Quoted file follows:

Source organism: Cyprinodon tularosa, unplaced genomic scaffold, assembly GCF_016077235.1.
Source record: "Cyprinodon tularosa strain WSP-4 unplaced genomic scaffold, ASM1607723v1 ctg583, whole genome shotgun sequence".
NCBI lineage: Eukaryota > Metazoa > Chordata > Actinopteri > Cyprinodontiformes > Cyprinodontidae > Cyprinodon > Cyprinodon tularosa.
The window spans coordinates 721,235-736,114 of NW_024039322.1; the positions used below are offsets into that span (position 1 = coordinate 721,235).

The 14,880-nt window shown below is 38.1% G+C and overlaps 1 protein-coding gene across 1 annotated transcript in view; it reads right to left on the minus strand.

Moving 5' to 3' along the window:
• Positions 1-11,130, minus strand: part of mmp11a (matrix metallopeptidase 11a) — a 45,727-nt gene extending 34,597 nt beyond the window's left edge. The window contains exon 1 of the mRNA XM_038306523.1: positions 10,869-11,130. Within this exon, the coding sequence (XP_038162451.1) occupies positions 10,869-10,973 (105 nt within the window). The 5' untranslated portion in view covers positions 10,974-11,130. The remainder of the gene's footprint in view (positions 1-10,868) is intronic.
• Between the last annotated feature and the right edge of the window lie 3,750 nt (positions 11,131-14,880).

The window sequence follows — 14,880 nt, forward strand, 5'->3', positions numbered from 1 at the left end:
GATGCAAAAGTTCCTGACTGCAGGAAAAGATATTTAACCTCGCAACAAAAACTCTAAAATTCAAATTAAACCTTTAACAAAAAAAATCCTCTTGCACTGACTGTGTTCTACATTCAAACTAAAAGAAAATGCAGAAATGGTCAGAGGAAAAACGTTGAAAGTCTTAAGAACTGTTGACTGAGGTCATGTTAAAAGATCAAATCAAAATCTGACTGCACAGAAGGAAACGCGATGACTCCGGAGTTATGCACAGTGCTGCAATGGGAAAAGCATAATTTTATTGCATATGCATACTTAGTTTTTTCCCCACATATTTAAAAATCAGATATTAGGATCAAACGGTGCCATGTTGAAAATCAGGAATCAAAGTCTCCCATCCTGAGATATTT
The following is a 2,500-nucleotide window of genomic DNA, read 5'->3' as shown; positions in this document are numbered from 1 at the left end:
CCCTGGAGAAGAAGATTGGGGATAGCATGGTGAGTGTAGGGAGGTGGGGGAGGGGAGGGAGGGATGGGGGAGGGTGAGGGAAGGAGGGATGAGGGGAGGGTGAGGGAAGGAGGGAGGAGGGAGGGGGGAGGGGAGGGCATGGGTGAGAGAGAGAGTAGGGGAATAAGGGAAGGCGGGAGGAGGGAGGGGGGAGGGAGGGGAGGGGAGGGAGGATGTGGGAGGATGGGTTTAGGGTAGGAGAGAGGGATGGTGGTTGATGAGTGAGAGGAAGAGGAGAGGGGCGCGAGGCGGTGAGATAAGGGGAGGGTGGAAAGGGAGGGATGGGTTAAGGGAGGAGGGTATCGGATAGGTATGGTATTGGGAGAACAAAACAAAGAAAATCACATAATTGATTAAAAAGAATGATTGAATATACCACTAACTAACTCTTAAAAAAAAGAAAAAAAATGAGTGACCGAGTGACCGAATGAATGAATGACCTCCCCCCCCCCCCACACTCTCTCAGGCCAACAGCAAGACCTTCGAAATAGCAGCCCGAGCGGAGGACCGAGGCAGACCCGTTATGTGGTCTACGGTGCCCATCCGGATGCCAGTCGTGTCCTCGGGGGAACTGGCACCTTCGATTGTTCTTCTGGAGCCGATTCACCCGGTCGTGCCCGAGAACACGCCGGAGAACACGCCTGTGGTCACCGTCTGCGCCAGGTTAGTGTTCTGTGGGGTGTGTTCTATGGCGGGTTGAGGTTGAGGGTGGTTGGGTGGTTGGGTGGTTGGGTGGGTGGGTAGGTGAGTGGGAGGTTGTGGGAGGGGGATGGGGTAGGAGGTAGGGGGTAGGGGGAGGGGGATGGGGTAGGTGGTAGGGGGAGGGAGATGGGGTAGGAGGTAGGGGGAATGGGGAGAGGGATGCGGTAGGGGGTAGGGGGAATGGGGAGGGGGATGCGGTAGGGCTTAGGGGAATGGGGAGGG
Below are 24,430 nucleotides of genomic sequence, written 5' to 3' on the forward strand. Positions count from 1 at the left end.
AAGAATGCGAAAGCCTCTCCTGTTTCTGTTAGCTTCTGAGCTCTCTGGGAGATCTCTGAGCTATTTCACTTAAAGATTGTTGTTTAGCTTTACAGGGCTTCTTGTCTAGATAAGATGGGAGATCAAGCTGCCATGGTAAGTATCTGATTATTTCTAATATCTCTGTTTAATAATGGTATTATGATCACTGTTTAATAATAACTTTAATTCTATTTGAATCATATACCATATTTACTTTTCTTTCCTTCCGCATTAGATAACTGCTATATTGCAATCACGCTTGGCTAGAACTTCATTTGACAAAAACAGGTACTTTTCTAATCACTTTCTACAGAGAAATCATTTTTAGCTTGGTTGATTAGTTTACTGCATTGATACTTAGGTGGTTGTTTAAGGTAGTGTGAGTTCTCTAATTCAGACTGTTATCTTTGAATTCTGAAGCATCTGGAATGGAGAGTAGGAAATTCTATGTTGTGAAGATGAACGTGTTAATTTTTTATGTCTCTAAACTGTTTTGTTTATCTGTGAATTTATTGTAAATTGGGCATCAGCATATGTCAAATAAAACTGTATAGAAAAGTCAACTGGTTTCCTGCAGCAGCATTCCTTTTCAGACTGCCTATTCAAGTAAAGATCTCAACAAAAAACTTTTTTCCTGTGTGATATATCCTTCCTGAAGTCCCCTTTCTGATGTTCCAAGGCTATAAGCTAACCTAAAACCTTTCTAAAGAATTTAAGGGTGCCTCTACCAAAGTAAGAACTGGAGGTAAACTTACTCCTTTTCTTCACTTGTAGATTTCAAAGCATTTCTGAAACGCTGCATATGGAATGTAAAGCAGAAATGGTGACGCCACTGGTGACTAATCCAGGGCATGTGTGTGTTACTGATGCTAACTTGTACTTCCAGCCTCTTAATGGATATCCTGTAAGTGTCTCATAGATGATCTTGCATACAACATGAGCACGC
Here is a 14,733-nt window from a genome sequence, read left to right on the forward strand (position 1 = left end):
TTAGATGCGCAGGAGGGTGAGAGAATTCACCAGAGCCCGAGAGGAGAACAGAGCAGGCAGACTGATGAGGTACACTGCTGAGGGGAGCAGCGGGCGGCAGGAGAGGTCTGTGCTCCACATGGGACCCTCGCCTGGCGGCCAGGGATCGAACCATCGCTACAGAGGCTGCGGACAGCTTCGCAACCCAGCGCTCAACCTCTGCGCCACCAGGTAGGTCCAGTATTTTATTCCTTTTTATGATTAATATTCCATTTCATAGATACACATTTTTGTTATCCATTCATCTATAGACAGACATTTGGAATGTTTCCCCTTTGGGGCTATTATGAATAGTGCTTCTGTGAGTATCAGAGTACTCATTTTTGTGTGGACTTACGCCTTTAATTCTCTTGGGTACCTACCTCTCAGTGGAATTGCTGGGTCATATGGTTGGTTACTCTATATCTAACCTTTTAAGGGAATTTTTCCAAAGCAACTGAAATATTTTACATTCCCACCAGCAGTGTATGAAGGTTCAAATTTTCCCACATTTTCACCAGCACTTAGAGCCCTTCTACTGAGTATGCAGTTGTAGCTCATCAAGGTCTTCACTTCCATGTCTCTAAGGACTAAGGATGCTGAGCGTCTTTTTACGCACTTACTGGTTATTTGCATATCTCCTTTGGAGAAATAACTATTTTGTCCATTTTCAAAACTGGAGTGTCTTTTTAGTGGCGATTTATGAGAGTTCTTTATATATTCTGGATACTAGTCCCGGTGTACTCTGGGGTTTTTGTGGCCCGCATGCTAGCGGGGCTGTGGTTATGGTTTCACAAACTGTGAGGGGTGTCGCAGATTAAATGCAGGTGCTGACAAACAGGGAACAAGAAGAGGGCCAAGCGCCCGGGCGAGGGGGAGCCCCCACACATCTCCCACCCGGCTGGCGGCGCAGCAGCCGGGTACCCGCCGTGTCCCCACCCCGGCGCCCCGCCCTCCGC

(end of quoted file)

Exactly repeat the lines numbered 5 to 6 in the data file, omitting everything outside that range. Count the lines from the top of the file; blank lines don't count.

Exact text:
The 14,880-nt window shown below is 38.1% G+C and overlaps 1 protein-coding gene across 1 annotated transcript in view; it reads right to left on the minus strand.

Moving 5' to 3' along the window: